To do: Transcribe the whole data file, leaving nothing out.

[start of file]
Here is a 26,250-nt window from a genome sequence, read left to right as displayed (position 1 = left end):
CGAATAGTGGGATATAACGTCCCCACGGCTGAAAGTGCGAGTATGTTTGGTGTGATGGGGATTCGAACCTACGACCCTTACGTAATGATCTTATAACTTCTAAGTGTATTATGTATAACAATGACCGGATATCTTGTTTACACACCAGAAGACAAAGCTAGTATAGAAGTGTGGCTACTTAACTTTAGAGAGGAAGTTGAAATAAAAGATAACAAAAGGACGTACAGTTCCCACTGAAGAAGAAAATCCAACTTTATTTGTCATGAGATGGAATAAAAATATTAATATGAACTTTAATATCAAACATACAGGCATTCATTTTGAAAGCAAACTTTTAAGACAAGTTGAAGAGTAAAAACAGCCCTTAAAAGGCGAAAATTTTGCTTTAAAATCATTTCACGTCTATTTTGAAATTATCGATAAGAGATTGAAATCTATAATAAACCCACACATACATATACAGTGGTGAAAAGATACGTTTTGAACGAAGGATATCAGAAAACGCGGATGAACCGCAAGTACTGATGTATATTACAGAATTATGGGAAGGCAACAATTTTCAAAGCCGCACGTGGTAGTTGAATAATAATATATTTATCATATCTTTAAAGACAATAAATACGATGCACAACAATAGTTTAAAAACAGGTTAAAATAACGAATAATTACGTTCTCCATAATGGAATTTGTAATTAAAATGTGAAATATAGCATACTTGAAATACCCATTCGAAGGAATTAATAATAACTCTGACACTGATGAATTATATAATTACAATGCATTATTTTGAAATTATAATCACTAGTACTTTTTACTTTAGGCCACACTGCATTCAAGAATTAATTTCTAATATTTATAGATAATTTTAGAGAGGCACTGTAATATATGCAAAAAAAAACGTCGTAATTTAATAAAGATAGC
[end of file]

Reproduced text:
Here is a 26,250-nt window from a genome sequence, read left to right as displayed (position 1 = left end):
CGAATAGTGGGATATAACGTCCCCACGGCTGAAAGTGCGAGTATGTTTGGTGTGATGGGGATTCGAACCTACGACCCTTACGTAATGATCTTATAACTTCTAAGTGTATTATGTATAACAATGACCGGATATCTTGTTTACACACCAGAAGACAAAGCTAGTATAGAAGTGTGGCTACTTAACTTTAGAGAGGAAGTTGAAATAAAAGATAACAAAAGGACGTACAGTTCCCACTGAAGAAGAAAATCCAACTTTATTTGTCATGAGATGGAATAAAAATATTAATATGAACTTTAATATCAAACATACAGGCATTCATTTTGAAAGCAAACTTTTAAGACAAGTTGAAGAGTAAAAACAGCCCTTAAAAGGCGAAAATTTTGCTTTAAAATCATTTCACGTCTATTTTGAAATTATCGATAAGAGATTGAAATCTATAATAAACCCACACATACATATACAGTGGTGAAAAGATACGTTTTGAACGAAGGATATCAGAAAACGCGGATGAACCGCAAGTACTGATGTATATTACAGAATTATGGGAAGGCAACAATTTTCAAAGCCGCACGTGGTAGTTGAATAATAATATATTTATCATATCTTTAAAGACAATAAATACGATGCACAACAATAGTTTAAAAACAGGTTAAAATAACGAATAATTACGTTCTCCATAATGGAATTTGTAATTAAAATGTGAAATATAGCATACTTGAAATACCCATTCGAAGGAATTAATAATAACTCTGACACTGATGAATTATATAATTACAATGCATTATTTTGAAATTATAATCACTAGTACTTTTTACTTTAGGCCACACTGCATTCAAGAATTAATTTCTAATATTTATAGATAATTTTAGAGAGGCACTGTAATATATGCAAAAAAAAACGTCGTAATTTAATAAAGATAGC